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Readers share their experiences of health care in the USA.

A RomLand regular writes:

I grew up visiting the doctor and dentist only when something was wrong. Annual visits just for a physical? No, because even with insurance, the co-pay for three kids was a large chunk of change from a not-large budget. It has taken years of adulthood to break myself of that habit, even partially.

Just after my first year of university, I came down with what I thought was food poisoning while home for the summer break. Spent the day huddled miserably in the bathroom, dry-heaving. My younger brother, the bane of my existence at the time, was sweet to me that day, trying to make me feel better. Did feel marginally better that night, because the heaving stopped, but then it resumed the next morning. My mother, an hourly not salaried employee, called in sick and took me to the Emergency Room of our local hospital.

We arrived before 9am and sat in the waiting room for perhaps an hour, answering questions from a survey form and talking to a nurse or PA. The first thing they wanted to do was a pregnancy test, because they were sure it was an ectopic pregnancy. I was confident that wasn’t the problem, but nothing I said convinced them otherwise, whether it was in the presence of my mother or not. After passing (failing?) the pregnancy test, I was re-examined and they determined I was suffering from acute appendicitis.

The diagnosis was made before noon, and the surgeon stopped by to confirm and do whatever surgeons do. I was not permitted to eat (blech) or drink (would’ve been nice, felt dehydrated). Then the surgeon disappeared for about 8 hours. Apparently an ambulance came in and those patients had to be examined and treated first. Turned out that none of them were seriously injured, but because they arrived via ambulance, they had priority over a walk-in. Not sure what else the delay was chalked up to. Busy OR, maybe? At that point, I was kind of fuzzy, and my mother was frantic and disturbed by my disorientation. After 6pm, the surgeon returned and took me to the ER immediately.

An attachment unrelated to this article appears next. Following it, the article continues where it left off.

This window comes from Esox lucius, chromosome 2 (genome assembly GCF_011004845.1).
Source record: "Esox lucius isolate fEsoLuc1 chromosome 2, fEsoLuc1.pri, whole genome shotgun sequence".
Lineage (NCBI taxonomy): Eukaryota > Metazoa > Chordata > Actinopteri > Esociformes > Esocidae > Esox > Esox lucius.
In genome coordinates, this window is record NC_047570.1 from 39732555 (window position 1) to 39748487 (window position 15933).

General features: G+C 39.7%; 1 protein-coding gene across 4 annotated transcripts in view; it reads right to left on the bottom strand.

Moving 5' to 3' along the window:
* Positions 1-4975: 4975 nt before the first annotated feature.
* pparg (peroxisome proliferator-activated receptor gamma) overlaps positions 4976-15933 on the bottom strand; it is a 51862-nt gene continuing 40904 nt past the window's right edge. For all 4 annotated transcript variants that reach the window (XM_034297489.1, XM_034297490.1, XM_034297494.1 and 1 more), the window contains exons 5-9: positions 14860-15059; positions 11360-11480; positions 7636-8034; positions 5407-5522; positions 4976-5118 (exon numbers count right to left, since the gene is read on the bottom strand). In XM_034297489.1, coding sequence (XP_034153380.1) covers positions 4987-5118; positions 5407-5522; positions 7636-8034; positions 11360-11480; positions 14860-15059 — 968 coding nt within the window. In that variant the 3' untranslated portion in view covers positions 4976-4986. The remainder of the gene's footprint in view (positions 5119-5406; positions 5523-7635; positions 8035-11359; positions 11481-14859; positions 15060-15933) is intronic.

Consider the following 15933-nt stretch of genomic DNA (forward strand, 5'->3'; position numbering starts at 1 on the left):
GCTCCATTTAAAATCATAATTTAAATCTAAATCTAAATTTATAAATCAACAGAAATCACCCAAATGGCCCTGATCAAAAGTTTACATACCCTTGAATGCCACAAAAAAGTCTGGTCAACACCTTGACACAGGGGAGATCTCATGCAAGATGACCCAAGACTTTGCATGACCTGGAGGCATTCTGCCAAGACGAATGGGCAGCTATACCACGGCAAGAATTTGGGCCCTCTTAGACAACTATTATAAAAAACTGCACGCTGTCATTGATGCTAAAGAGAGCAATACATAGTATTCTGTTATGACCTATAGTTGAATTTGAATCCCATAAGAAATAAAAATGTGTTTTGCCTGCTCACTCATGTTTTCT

While I was waiting in the ER, my appendix split and began to leak material into my abdomen. Instead of being able to remove it laparoscopically, the surgeon had to perform an old-fashioned appendectomy, then leave the wound open with a drain in order to facilitate the removal of all of the icky (not his word) material that had leaked. And then I spent 5 days in the hospital and another week after that on bed rest with a nurse stopping by daily to check the wound.

Here’s the thing: I was extremely fortunate that since I was a full time student, most of my hospital bills were covered by my father’s health insurance plan (through his employer). But my mom paid the rest of the bills off over a two year period. It was ridiculous that the cost of a routine surgery (that should have been much more routine than it turned out to be) took two years of steady payment to be paid down. But it was even scarier that the bills would’ve been ten times what she paid without his (court-mandated) insurance.

If you would like to share your own health care in America experiences, good or bad, please email me at Hairylemony @ gmail.com

1 Comment »

  • wendy
    August 31
    10:48 am

    When I read this this morning I thought it was so sad. This is what the conservatives want to conserve?


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